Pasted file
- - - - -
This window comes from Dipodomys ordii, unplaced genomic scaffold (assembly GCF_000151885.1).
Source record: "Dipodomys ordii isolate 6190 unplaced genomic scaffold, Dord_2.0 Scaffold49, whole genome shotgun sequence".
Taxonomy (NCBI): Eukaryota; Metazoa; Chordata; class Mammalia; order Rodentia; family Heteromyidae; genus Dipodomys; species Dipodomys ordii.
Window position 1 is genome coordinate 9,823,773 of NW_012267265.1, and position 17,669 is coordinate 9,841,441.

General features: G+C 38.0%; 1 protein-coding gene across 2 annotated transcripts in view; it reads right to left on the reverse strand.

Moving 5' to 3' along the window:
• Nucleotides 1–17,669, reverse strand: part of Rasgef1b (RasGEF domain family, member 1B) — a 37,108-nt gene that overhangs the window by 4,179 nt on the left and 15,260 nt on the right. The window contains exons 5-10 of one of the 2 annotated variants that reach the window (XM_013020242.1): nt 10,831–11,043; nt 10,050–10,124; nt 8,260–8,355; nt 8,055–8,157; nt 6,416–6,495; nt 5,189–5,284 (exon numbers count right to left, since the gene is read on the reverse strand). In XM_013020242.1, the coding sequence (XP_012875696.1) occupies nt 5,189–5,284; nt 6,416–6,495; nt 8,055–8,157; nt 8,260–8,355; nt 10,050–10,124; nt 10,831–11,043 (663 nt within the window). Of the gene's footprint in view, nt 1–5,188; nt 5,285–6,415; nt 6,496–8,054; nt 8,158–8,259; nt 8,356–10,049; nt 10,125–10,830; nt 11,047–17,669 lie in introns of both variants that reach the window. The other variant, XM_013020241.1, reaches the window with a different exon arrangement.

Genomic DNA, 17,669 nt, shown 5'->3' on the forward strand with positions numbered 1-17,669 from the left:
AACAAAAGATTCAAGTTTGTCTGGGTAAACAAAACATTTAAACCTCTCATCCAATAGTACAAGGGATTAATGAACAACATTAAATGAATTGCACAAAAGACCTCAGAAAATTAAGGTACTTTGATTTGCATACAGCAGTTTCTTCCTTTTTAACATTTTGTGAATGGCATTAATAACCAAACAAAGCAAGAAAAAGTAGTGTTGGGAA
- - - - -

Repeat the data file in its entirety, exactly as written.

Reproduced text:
This window comes from Dipodomys ordii, unplaced genomic scaffold (assembly GCF_000151885.1).
Source record: "Dipodomys ordii isolate 6190 unplaced genomic scaffold, Dord_2.0 Scaffold49, whole genome shotgun sequence".
Taxonomy (NCBI): Eukaryota; Metazoa; Chordata; class Mammalia; order Rodentia; family Heteromyidae; genus Dipodomys; species Dipodomys ordii.
Window position 1 is genome coordinate 9,823,773 of NW_012267265.1, and position 17,669 is coordinate 9,841,441.

General features: G+C 38.0%; 1 protein-coding gene across 2 annotated transcripts in view; it reads right to left on the reverse strand.

Moving 5' to 3' along the window:
• Nucleotides 1–17,669, reverse strand: part of Rasgef1b (RasGEF domain family, member 1B) — a 37,108-nt gene that overhangs the window by 4,179 nt on the left and 15,260 nt on the right. The window contains exons 5-10 of one of the 2 annotated variants that reach the window (XM_013020242.1): nt 10,831–11,043; nt 10,050–10,124; nt 8,260–8,355; nt 8,055–8,157; nt 6,416–6,495; nt 5,189–5,284 (exon numbers count right to left, since the gene is read on the reverse strand). In XM_013020242.1, the coding sequence (XP_012875696.1) occupies nt 5,189–5,284; nt 6,416–6,495; nt 8,055–8,157; nt 8,260–8,355; nt 10,050–10,124; nt 10,831–11,043 (663 nt within the window). Of the gene's footprint in view, nt 1–5,188; nt 5,285–6,415; nt 6,496–8,054; nt 8,158–8,259; nt 8,356–10,049; nt 10,125–10,830; nt 11,047–17,669 lie in introns of both variants that reach the window. The other variant, XM_013020241.1, reaches the window with a different exon arrangement.

Genomic DNA, 17,669 nt, shown 5'->3' on the forward strand with positions numbered 1-17,669 from the left:
AACAAAAGATTCAAGTTTGTCTGGGTAAACAAAACATTTAAACCTCTCATCCAATAGTACAAGGGATTAATGAACAACATTAAATGAATTGCACAAAAGACCTCAGAAAATTAAGGTACTTTGATTTGCATACAGCAGTTTCTTCCTTTTTAACATTTTGTGAATGGCATTAATAACCAAACAAAGCAAGAAAAAGTAGTGTTGGGAA